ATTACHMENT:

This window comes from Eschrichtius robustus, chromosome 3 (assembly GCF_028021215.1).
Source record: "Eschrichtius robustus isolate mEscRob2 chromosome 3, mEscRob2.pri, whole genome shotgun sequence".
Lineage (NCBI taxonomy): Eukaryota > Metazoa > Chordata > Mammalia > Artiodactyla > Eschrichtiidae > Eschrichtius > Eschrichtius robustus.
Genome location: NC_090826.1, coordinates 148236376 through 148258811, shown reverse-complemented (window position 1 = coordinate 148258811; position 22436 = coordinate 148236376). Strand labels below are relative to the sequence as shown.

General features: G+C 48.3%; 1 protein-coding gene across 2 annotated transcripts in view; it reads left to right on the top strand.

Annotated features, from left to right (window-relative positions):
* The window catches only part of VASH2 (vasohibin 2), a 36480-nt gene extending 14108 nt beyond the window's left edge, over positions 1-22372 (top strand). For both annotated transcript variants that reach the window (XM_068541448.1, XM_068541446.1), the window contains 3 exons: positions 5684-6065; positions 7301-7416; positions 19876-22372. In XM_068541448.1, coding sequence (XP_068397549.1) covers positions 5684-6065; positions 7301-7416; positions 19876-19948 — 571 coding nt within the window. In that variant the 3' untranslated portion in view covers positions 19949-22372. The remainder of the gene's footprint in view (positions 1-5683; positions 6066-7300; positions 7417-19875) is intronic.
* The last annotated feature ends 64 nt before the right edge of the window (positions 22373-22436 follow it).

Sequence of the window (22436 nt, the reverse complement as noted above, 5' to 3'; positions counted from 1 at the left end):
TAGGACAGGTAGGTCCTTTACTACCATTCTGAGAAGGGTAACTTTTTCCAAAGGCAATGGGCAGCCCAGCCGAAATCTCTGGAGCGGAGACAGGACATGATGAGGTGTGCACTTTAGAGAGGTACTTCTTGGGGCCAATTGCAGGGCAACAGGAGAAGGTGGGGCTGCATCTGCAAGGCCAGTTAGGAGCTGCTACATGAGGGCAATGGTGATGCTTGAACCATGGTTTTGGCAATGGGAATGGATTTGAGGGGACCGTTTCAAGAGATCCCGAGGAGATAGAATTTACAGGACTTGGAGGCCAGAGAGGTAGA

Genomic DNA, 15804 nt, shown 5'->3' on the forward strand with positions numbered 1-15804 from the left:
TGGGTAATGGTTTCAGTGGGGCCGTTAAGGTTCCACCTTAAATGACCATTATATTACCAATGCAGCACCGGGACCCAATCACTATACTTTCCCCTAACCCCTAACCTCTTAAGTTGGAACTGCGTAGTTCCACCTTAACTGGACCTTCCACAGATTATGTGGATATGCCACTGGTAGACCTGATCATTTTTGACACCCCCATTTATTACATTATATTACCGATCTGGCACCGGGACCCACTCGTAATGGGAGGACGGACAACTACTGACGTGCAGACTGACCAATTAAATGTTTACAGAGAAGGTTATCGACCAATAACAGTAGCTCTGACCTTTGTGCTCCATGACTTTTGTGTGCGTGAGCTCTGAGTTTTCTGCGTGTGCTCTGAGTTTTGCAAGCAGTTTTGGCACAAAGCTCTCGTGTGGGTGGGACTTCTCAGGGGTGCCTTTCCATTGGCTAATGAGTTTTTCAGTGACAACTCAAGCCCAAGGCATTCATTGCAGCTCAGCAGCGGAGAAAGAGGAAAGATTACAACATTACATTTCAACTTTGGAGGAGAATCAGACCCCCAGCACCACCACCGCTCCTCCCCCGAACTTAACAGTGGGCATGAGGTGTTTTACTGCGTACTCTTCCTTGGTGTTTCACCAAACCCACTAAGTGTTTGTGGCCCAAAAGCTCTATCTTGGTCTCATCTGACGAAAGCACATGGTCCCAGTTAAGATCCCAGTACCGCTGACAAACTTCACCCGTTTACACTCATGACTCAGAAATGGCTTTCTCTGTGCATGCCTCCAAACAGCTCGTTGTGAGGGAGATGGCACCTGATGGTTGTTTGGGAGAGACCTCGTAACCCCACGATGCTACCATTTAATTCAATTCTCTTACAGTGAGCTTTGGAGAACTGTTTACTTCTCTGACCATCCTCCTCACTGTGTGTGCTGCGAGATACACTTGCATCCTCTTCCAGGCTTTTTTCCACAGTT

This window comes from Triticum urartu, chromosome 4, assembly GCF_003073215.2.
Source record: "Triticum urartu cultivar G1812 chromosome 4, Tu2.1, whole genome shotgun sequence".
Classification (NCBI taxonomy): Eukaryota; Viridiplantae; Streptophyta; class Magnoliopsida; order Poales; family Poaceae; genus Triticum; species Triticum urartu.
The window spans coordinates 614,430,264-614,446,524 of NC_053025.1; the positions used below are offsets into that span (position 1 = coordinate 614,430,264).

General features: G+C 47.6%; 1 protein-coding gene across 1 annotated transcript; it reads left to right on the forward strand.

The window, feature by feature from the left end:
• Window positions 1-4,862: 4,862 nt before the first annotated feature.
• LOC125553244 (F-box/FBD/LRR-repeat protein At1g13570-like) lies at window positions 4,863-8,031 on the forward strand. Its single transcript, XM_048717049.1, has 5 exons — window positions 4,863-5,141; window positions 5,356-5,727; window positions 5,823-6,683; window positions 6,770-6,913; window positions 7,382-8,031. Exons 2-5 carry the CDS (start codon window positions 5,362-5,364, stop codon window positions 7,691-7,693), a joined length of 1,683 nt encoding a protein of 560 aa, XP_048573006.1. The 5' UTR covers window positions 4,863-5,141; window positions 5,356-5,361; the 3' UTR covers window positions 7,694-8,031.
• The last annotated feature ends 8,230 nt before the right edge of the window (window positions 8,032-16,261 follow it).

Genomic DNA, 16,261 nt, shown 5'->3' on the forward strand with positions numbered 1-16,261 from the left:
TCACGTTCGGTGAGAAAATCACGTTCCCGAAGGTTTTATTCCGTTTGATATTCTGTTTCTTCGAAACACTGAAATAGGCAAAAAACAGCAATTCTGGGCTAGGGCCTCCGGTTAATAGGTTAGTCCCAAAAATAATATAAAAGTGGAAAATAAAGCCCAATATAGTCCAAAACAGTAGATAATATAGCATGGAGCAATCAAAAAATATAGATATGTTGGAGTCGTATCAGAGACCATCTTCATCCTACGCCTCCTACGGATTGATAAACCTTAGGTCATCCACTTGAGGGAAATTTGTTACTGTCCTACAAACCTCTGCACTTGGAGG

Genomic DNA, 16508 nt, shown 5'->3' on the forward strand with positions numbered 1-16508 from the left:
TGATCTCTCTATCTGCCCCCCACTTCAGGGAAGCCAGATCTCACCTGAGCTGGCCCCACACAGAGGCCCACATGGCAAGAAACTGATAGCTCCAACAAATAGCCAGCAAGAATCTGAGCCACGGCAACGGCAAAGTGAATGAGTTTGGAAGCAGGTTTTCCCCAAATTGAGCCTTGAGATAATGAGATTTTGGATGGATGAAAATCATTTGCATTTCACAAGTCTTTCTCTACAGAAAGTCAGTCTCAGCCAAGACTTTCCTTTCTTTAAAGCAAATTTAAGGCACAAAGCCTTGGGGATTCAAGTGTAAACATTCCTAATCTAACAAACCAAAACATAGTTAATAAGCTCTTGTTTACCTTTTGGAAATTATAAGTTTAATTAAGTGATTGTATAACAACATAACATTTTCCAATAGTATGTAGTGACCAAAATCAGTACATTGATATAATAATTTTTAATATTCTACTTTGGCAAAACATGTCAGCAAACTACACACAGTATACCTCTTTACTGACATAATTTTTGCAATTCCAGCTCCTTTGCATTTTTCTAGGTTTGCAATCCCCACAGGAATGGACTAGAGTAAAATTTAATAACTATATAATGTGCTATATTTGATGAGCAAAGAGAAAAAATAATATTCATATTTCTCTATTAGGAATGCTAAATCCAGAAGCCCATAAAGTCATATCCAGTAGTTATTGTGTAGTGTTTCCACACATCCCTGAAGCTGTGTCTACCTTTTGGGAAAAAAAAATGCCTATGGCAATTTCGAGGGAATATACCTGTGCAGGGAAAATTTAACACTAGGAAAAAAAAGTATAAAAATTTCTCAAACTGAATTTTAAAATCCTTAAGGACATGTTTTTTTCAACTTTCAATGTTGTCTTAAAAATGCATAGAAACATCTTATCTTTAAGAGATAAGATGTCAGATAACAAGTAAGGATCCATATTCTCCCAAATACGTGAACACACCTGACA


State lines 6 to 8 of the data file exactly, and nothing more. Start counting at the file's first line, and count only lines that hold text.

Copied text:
Annotated features, from left to right (window-relative positions):
* The window catches only part of VASH2 (vasohibin 2), a 36480-nt gene extending 14108 nt beyond the window's left edge, over positions 1-22372 (top strand). For both annotated transcript variants that reach the window (XM_068541448.1, XM_068541446.1), the window contains 3 exons: positions 5684-6065; positions 7301-7416; positions 19876-22372. In XM_068541448.1, coding sequence (XP_068397549.1) covers positions 5684-6065; positions 7301-7416; positions 19876-19948 — 571 coding nt within the window. In that variant the 3' untranslated portion in view covers positions 19949-22372. The remainder of the gene's footprint in view (positions 1-5683; positions 6066-7300; positions 7417-19875) is intronic.
* The last annotated feature ends 64 nt before the right edge of the window (positions 22373-22436 follow it).